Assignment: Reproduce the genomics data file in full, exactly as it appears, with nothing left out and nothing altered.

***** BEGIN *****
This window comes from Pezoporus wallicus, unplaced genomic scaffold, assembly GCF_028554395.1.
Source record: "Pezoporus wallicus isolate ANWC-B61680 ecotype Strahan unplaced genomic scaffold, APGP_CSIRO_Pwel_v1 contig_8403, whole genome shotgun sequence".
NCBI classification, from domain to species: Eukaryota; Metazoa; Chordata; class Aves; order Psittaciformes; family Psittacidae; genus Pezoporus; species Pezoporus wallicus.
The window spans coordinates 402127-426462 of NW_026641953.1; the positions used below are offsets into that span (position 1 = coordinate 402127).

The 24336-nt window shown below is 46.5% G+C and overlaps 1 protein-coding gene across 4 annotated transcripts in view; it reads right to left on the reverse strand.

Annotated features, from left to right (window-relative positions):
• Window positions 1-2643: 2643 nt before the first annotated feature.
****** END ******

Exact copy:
This window comes from Pezoporus wallicus, unplaced genomic scaffold, assembly GCF_028554395.1.
Source record: "Pezoporus wallicus isolate ANWC-B61680 ecotype Strahan unplaced genomic scaffold, APGP_CSIRO_Pwel_v1 contig_8403, whole genome shotgun sequence".
NCBI classification, from domain to species: Eukaryota; Metazoa; Chordata; class Aves; order Psittaciformes; family Psittacidae; genus Pezoporus; species Pezoporus wallicus.
The window spans coordinates 402127-426462 of NW_026641953.1; the positions used below are offsets into that span (position 1 = coordinate 402127).

The 24336-nt window shown below is 46.5% G+C and overlaps 1 protein-coding gene across 4 annotated transcripts in view; it reads right to left on the reverse strand.

Annotated features, from left to right (window-relative positions):
• Window positions 1-2643: 2643 nt before the first annotated feature.